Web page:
‘Fear factor’ drives POGO tax compliance — BIR

Published October 13, 2019, 12:00 AM

by manilabulletin_admin

By Chino S. Leyco

The fear factor has started to drive the tax compliance of Philippine offshore gaming operators (POGO) as collections of the Bureau of the Internal Revenue (BIR) from online casinos continued to show improvements every month.

BIR Deputy Commissioner Arnel S.D. Guballa said the tax bureau already monitored 218 POGO service providers operating in the country with exactly 108,914 foreign national employees who are mostly Chinese.

Guballa initially reported that BIR income tax collection from POGO foreign workers reached P1.4 billion as of August this year. However, he said that this amount further increased by additional P230 million to P1.63 billion.

For September, Guballa expects that withholding tax remittance will sustain its growth following the recent closure of a tax-dodging POGO service provider operating in Quezon City, Parañaque and Pampanga that created “fear” among operators.

“Our collection is improving because they know that we’re doing enforcement activity. As you know our dialogue with them had lapsed, we sent them notices and they are not complying, so we did the raid,” Guballa said.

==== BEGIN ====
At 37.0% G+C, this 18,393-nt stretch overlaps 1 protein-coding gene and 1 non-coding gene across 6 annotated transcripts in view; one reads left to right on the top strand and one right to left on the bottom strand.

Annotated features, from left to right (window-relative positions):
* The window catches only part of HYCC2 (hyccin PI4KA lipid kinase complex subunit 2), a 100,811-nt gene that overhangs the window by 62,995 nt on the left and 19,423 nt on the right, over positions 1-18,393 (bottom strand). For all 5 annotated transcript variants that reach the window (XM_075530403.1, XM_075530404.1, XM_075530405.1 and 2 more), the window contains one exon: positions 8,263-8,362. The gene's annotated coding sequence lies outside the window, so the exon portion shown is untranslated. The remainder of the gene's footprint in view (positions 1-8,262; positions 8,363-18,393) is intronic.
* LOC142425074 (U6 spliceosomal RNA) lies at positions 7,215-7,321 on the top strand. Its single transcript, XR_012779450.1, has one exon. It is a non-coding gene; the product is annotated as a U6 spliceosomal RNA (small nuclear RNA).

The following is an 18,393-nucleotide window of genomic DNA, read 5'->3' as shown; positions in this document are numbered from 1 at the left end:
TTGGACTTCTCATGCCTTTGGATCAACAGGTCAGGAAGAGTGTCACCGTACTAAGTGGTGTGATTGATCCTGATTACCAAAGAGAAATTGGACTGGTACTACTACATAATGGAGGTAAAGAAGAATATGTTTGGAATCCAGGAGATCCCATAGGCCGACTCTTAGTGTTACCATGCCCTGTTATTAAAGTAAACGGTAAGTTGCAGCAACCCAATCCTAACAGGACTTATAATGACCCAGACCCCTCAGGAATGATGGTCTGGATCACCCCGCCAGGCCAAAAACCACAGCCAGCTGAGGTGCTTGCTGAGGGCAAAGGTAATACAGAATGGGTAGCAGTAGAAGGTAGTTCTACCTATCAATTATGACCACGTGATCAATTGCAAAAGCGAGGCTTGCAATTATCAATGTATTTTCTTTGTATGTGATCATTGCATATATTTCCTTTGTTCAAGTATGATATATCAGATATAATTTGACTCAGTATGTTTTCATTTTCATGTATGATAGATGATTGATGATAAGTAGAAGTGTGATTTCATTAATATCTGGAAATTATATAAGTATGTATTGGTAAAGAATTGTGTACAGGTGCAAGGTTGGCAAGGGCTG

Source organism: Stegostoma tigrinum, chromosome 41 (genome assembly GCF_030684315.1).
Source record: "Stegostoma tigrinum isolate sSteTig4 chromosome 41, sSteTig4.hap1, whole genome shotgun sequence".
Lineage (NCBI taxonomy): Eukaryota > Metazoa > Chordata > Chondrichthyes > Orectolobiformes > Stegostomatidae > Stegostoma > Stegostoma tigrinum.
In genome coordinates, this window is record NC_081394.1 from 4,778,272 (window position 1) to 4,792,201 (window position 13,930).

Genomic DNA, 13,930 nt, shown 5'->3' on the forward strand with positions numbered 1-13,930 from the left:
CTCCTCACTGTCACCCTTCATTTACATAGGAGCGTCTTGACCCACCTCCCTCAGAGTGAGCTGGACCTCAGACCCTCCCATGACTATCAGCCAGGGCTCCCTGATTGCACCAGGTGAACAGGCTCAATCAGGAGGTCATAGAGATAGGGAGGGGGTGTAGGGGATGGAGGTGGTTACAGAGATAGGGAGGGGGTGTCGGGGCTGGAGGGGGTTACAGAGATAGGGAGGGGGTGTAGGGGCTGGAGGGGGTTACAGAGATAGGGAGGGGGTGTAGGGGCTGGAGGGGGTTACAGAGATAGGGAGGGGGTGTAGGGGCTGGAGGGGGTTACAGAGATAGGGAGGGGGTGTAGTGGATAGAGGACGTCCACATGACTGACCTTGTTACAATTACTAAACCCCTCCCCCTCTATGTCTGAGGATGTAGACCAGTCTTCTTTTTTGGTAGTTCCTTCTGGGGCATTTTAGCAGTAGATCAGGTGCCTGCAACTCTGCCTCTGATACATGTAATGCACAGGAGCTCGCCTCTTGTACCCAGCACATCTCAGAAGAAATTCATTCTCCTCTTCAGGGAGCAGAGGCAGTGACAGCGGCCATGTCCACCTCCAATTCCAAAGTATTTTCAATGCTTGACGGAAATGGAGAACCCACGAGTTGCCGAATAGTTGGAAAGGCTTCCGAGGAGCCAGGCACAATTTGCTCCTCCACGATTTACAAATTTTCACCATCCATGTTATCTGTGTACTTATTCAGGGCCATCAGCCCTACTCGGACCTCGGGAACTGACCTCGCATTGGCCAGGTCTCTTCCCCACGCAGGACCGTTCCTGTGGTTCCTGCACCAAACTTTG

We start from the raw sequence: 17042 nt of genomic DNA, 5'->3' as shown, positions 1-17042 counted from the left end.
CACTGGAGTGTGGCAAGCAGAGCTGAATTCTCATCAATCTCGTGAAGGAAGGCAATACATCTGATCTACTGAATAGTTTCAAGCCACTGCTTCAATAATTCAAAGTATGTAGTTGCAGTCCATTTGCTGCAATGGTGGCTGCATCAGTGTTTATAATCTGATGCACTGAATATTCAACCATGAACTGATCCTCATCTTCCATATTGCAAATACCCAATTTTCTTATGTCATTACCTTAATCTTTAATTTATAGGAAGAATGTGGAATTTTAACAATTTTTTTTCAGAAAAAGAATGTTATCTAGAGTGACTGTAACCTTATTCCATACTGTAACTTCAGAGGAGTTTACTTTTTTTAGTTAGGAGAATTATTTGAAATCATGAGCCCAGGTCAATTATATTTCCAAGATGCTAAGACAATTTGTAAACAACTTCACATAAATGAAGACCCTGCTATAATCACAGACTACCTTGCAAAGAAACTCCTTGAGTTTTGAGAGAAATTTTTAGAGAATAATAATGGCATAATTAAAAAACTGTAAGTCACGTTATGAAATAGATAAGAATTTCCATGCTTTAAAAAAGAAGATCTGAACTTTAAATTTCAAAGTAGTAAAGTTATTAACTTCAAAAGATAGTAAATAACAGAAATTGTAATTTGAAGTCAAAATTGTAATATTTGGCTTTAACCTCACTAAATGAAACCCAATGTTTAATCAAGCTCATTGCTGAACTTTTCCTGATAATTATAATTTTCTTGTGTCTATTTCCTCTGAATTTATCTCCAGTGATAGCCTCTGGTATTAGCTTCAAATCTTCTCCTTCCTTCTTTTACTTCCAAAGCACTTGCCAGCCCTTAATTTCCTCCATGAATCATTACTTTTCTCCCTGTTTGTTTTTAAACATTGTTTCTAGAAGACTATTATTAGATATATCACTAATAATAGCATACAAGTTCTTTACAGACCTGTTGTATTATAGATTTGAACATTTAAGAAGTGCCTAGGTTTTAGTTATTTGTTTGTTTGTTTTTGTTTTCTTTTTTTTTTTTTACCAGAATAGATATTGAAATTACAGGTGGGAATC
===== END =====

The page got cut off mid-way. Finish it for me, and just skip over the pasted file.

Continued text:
The BIR official added that other POGO service providers had reached out with the bureau after the agency conducted its raid on Great Empire Gaming and Amusement Corp. that yielded P1.3 billion in tax payment.

Finance Secretary Carlos G. Dominguez III said the BIR will squeeze all POGO service providers that remain non-compliant with tax laws and regulations despite several notices.

Asked about the status of the tax identification numbers (TIN) for foreign workers, Guballa said the BIR has an ongoing process to provide the pre-employment requirement for the application of a work permit.

Based on BIR monitoring in coordination with the Philippine Amusement and Gaming Corp. (Pagcor) as well as Bureau of Immigration, foreign worker employee turnover rate in the POGO industry is relatively high.

For this reason, Guballa said the BIR continuously needs to process new TINs for inbound POGO workers, adding processing the application forms were also difficult as some Chinese names were similar or sounded alike.

Guballa, meanwhile, reported to Dominguez about the prevalence of employee poaching in the POGO sector, which is considered a violation of immigration rules on alien employment permit.

“That’s not allowed,” Dominguez said, noting POGO foreign workers are only permitted to work for the company that has sponsored their work visas.

Dominguez, meanwhile, said the ongoing BIR campaign against unscrupulous POGOs would benefit not only the government’s revenue collection, but also Pagcor as the gaming regulator, the immigrant bureau as well as the Department of Labor and Employment.

 
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